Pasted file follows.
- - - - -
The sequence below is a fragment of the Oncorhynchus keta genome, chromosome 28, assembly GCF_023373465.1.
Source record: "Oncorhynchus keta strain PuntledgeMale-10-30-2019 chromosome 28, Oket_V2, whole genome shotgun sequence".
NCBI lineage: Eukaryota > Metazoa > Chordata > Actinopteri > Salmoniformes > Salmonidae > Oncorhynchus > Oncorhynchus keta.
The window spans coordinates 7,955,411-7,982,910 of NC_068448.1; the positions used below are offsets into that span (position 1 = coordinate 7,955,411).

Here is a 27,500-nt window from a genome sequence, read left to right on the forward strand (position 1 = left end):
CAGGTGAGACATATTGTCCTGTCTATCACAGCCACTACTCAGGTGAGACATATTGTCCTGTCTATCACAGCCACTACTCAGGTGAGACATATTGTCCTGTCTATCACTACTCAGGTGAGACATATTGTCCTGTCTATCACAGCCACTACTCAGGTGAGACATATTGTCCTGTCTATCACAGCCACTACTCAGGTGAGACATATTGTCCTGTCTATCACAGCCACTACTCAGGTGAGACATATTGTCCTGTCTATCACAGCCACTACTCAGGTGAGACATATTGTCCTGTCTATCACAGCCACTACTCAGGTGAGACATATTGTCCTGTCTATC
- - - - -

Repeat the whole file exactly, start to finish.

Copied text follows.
The sequence below is a fragment of the Oncorhynchus keta genome, chromosome 28, assembly GCF_023373465.1.
Source record: "Oncorhynchus keta strain PuntledgeMale-10-30-2019 chromosome 28, Oket_V2, whole genome shotgun sequence".
NCBI lineage: Eukaryota > Metazoa > Chordata > Actinopteri > Salmoniformes > Salmonidae > Oncorhynchus > Oncorhynchus keta.
The window spans coordinates 7,955,411-7,982,910 of NC_068448.1; the positions used below are offsets into that span (position 1 = coordinate 7,955,411).

Here is a 27,500-nt window from a genome sequence, read left to right on the forward strand (position 1 = left end):
CAGGTGAGACATATTGTCCTGTCTATCACAGCCACTACTCAGGTGAGACATATTGTCCTGTCTATCACAGCCACTACTCAGGTGAGACATATTGTCCTGTCTATCACTACTCAGGTGAGACATATTGTCCTGTCTATCACAGCCACTACTCAGGTGAGACATATTGTCCTGTCTATCACAGCCACTACTCAGGTGAGACATATTGTCCTGTCTATCACAGCCACTACTCAGGTGAGACATATTGTCCTGTCTATCACAGCCACTACTCAGGTGAGACATATTGTCCTGTCTATCACAGCCACTACTCAGGTGAGACATATTGTCCTGTCTATC